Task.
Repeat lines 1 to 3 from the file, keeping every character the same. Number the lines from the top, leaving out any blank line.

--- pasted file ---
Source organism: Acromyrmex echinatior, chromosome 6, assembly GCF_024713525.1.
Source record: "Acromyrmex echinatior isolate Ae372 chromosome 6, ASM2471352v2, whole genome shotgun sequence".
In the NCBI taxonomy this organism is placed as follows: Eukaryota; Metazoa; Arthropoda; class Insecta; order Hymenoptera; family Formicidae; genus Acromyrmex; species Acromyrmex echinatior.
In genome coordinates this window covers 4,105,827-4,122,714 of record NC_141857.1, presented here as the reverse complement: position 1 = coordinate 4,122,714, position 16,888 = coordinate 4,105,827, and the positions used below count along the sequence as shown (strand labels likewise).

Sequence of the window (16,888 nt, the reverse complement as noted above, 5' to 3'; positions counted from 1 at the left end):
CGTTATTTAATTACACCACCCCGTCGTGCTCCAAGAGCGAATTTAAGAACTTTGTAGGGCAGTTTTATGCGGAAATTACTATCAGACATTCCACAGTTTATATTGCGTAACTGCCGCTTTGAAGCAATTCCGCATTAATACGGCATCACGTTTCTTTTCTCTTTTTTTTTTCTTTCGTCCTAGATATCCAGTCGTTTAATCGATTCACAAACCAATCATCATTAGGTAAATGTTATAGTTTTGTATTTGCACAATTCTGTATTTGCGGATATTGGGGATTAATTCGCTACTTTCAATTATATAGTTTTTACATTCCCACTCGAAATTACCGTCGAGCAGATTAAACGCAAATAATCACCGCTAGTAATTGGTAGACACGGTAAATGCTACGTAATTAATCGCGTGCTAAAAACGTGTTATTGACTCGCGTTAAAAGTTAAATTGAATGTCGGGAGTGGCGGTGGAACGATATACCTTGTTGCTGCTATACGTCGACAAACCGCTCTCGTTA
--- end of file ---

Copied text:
Source organism: Acromyrmex echinatior, chromosome 6, assembly GCF_024713525.1.
Source record: "Acromyrmex echinatior isolate Ae372 chromosome 6, ASM2471352v2, whole genome shotgun sequence".
In the NCBI taxonomy this organism is placed as follows: Eukaryota; Metazoa; Arthropoda; class Insecta; order Hymenoptera; family Formicidae; genus Acromyrmex; species Acromyrmex echinatior.